Don’t underestimate the power of these covert leaders…because I guarantee there are others in the organization who notice their influence and rely on their leadership capabilities.

When these HR professionals return to their organizations, eager to share what they experienced and itching to try some new things, give them some grace. Leaders DO. Leaders ACT. Leaders TRY. The worst thing you can do is look at them like they’ve grown a second head because these people want to implement something new.

So be quiet. Stand back.

You may be surprised what a ninja can do.

SHRM and the art of leadership

This is a slightly different post today, and it’s pretty HR focused, but stuff is going on in the HR world that highlights leadership. This “stuff” also highlights the fact that leadership can look and sound very, very different – and still be 100% leadership.

For the uninitiated:

SHRM (the Society of Human Resource Management) announced earlier this year that it was launching a separate new certification for HR professionals. HRCI (Human Resources Certification Institute) will continue to offer the existing certification. If you want to read more about all this, click here, here, or even here.

This post isn’t about the new certification.

What I want to focus on is the way leaders in the HR community have stimulated conversation.6-blind-men-hans

On the one hand, you have the esteemed Laurie Ruettimann – her approach has been to ask some very pointed questions about the need, efficacy and impact of the new certifications. You can read her excellent article about it here.  Go ahead, read it.  I’ll wait. Done?  Good.

On the other hand, you have the also-esteemed Steve Browne – his approach has been to focus on what the future can look like, and the progress that has been made since the announcement first happened. You can read his excellent take on the situation here. We’ll wait. It’s cool.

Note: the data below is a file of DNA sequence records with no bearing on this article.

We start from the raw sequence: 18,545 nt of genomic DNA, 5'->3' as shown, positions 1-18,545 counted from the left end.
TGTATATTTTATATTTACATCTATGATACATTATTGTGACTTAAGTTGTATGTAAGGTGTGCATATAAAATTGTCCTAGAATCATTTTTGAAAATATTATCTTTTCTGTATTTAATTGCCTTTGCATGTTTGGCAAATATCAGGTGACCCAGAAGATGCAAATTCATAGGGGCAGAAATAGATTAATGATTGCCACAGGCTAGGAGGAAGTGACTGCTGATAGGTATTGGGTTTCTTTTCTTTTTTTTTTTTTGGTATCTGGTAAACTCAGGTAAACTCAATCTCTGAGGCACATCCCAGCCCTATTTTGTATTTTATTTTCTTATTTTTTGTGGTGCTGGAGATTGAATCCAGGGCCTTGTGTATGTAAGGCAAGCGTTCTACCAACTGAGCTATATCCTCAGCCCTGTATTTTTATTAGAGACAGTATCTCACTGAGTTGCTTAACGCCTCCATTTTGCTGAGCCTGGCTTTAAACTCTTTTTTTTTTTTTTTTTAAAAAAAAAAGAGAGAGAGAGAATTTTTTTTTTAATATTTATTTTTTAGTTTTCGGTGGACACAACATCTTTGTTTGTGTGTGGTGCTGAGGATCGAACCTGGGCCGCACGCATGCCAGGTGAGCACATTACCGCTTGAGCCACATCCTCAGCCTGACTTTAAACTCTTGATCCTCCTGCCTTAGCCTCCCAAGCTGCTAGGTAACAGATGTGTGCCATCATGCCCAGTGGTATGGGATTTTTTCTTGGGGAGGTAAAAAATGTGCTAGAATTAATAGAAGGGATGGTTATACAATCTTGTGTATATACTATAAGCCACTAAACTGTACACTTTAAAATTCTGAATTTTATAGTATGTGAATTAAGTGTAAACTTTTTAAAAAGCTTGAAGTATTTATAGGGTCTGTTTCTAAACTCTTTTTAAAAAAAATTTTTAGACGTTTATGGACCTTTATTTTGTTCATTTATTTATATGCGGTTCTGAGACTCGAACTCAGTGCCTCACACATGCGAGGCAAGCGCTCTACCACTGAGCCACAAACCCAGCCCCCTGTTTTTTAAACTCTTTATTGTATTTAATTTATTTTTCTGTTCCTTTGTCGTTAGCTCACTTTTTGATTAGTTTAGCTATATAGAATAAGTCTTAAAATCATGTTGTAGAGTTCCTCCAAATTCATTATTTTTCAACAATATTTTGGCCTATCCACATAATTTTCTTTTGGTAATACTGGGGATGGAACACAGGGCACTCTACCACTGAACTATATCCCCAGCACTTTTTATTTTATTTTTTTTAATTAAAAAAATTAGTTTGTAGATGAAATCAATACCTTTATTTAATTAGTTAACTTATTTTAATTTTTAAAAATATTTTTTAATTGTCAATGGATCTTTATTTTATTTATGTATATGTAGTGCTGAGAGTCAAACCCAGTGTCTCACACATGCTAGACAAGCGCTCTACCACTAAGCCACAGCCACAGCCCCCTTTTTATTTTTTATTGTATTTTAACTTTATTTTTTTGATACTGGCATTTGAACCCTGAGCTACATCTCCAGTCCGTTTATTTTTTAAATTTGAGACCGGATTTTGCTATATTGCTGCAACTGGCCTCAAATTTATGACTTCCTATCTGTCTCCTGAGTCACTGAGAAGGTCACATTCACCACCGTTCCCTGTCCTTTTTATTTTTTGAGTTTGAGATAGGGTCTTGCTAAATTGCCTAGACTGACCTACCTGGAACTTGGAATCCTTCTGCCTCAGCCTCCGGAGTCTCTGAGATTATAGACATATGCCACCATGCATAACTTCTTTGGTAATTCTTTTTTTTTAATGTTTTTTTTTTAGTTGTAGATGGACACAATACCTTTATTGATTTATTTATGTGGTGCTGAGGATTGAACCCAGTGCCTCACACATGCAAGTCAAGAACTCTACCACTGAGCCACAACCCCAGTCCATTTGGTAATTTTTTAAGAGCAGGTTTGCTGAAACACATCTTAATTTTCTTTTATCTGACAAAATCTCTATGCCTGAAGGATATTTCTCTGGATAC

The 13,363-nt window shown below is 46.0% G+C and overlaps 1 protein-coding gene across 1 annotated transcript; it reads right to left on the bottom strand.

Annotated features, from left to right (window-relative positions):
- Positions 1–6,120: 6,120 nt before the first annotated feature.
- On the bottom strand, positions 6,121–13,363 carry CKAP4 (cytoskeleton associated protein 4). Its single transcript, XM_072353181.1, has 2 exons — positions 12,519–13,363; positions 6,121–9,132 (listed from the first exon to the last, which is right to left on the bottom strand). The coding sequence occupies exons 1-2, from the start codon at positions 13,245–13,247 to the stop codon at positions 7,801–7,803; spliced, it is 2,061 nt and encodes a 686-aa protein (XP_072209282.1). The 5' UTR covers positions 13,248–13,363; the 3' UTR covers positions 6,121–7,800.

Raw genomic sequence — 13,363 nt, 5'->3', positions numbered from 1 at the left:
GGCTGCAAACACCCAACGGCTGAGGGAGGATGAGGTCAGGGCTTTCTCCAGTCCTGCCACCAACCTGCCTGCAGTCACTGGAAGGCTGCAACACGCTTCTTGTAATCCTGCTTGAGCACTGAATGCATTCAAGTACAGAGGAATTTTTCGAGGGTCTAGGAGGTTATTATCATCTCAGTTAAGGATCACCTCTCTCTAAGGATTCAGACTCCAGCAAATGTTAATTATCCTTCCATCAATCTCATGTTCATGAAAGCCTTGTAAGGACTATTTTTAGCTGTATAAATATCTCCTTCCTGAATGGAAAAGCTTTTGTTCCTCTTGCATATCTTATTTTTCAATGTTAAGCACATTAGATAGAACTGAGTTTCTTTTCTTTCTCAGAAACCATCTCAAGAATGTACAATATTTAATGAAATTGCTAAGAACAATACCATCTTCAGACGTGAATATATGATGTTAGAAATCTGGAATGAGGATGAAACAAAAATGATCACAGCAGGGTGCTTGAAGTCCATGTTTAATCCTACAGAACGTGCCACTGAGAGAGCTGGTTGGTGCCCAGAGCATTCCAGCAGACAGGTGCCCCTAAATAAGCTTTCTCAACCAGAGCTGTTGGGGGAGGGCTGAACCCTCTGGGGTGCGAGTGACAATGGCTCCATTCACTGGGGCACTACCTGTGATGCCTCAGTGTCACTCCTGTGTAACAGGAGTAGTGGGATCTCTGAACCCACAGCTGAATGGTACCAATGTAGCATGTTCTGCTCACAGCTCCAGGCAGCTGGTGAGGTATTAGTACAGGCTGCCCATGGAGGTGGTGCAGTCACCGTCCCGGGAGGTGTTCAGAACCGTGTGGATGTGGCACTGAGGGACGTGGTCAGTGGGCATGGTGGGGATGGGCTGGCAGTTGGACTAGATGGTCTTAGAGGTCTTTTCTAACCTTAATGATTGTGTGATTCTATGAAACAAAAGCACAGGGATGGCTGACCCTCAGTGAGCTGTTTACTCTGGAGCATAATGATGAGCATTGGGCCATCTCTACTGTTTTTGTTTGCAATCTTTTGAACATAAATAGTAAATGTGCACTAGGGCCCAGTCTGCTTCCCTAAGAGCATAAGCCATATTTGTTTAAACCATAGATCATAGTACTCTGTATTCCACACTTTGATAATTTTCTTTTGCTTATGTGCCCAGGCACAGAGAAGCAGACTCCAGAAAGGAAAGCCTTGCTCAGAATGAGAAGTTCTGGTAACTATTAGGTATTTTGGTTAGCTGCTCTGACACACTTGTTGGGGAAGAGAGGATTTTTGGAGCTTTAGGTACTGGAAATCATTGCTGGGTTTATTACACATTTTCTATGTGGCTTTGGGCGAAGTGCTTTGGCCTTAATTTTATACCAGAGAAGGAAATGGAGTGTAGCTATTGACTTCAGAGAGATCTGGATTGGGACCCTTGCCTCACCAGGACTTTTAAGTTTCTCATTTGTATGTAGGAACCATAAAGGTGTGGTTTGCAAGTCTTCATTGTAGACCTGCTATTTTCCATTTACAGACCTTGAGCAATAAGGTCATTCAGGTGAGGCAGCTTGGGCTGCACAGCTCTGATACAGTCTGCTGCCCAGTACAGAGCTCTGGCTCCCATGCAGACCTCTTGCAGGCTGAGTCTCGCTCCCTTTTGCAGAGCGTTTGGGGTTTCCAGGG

Chances are, you were provoked, annoyed, or in fervent disagreement with one of them, rolling your eyes at their comments. Or you may have been smiling, nodding emphatically, or fist-pumping because you totally agree with their comments. Either way, you’ve been exposed to two different perspectives and you thought about where you stood.

That means these folks are Leaders with a capital L.

I don’t mean leadership is about arguing. Leadership is about making people think. Or asking the tough questions. Or being optimistic about possibilities.

Leadership isn’t just about what YOU want it to look like. It takes all kinds, all voices, all backgrounds.

I love that Laurie and Steve come from different points of view. And I love even more that they keep the conversation going.

This, my friends, is what leadership looks like.

Keep the conversation going.  Post a comment here, post a comment for Steve and/or Laurie.  Let’s talk!